Monday, January 18, 2010

Cheech & Chong & Cohen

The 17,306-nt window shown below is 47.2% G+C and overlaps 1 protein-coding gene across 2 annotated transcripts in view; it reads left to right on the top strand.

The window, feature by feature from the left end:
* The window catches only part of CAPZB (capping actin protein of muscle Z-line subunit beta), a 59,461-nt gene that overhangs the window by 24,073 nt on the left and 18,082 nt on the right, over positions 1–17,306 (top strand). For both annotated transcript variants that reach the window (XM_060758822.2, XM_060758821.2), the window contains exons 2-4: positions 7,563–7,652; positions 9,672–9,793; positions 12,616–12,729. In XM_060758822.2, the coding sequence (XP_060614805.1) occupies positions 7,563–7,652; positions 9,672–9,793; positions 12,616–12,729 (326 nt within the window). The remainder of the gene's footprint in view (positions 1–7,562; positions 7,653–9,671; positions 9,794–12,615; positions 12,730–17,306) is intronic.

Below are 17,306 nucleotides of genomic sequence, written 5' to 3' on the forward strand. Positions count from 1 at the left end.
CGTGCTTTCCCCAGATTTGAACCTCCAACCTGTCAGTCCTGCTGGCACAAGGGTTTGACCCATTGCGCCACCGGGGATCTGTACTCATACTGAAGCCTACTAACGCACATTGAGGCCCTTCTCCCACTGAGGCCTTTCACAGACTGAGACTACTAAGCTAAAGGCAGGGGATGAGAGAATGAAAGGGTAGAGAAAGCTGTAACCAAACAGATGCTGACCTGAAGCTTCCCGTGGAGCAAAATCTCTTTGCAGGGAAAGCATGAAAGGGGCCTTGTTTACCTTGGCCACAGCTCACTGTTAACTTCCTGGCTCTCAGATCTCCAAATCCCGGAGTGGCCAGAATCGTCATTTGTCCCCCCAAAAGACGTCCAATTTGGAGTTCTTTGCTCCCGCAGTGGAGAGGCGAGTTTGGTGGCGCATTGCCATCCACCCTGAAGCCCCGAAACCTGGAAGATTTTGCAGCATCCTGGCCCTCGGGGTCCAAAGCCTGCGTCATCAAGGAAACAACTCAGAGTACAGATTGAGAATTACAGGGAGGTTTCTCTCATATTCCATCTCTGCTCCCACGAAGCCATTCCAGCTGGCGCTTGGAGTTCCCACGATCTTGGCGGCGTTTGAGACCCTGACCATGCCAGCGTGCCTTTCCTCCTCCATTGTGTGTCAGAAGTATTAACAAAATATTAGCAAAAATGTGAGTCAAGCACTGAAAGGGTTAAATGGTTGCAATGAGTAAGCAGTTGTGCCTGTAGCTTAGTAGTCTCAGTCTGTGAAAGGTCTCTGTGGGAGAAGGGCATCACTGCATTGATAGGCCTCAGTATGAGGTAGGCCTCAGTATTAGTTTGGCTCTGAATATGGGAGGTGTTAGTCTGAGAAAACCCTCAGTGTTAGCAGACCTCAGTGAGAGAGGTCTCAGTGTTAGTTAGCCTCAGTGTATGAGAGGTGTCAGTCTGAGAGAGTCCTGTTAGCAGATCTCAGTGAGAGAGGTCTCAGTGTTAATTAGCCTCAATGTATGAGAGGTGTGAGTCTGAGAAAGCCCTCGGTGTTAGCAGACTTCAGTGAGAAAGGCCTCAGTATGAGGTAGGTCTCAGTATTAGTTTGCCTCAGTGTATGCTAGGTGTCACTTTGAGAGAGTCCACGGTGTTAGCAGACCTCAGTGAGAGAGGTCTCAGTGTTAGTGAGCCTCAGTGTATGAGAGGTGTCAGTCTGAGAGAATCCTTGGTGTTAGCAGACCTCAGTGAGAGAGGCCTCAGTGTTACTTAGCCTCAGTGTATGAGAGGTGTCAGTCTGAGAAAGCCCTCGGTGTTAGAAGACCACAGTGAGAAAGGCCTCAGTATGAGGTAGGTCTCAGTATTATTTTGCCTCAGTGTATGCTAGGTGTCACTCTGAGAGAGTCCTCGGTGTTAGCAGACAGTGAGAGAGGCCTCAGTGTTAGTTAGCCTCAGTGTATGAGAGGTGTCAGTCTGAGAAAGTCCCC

You have to admire the political moxie of Rep. Steve Cohen for being the only Congressperson to address the Marijuana Policy Projects' 15th annual gala last week. It's not as if the congressman's district is clamoring for the reformation of pot laws, but Cohen has, ever since his days as a state senator where he proposed legislation to enable Tennessee's doctors to prescribe the use of medical marijuana for their patients. Cohen told the Memphis Flyer in 2005, "The laws are crazy to restrict an individual from something that can make them feel better when they're dying. There are so many other legal drugs out there that are much more habit-forming, addictive, and potent." Immediately, Cohen's detractors accused him of being a pot-head, but judging from his previous statement about marijuana's potency, he hasn't smoked any in a while. I was at first delighted and then confused over Cohen's appearance, along with "Trailblazer" honorees, Cheech & Chong, at the marijuana advocacy group's confab. I'm not used to my representatives acting on principle. First, this guy establishes a lottery that enriches the public school system, then he passes legislation formally apologizing for the institution of slavery, and now he's trying to decriminalize marijuana. Who does he think he is? Marcus Garvey?